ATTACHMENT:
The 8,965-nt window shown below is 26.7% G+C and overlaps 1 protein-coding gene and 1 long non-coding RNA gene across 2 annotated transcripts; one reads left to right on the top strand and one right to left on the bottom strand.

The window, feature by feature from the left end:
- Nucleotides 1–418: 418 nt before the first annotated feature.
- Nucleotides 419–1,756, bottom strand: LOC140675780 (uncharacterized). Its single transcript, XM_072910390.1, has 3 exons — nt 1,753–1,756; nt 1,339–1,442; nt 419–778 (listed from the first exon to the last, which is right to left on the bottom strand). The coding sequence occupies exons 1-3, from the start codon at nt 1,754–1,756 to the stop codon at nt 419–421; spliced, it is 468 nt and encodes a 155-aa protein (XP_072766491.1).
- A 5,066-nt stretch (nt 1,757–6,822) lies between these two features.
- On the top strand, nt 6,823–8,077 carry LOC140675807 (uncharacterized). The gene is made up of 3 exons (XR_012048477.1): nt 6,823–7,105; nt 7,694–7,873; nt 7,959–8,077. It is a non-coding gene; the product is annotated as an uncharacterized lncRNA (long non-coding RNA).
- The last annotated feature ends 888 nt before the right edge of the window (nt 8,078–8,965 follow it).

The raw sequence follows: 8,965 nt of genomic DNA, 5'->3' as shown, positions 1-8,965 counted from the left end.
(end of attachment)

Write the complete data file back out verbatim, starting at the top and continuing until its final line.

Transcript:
The 8,965-nt window shown below is 26.7% G+C and overlaps 1 protein-coding gene and 1 long non-coding RNA gene across 2 annotated transcripts; one reads left to right on the top strand and one right to left on the bottom strand.

The window, feature by feature from the left end:
- Nucleotides 1–418: 418 nt before the first annotated feature.
- Nucleotides 419–1,756, bottom strand: LOC140675780 (uncharacterized). Its single transcript, XM_072910390.1, has 3 exons — nt 1,753–1,756; nt 1,339–1,442; nt 419–778 (listed from the first exon to the last, which is right to left on the bottom strand). The coding sequence occupies exons 1-3, from the start codon at nt 1,754–1,756 to the stop codon at nt 419–421; spliced, it is 468 nt and encodes a 155-aa protein (XP_072766491.1).
- A 5,066-nt stretch (nt 1,757–6,822) lies between these two features.
- On the top strand, nt 6,823–8,077 carry LOC140675807 (uncharacterized). The gene is made up of 3 exons (XR_012048477.1): nt 6,823–7,105; nt 7,694–7,873; nt 7,959–8,077. It is a non-coding gene; the product is annotated as an uncharacterized lncRNA (long non-coding RNA).
- The last annotated feature ends 888 nt before the right edge of the window (nt 8,078–8,965 follow it).

The raw sequence follows: 8,965 nt of genomic DNA, 5'->3' as shown, positions 1-8,965 counted from the left end.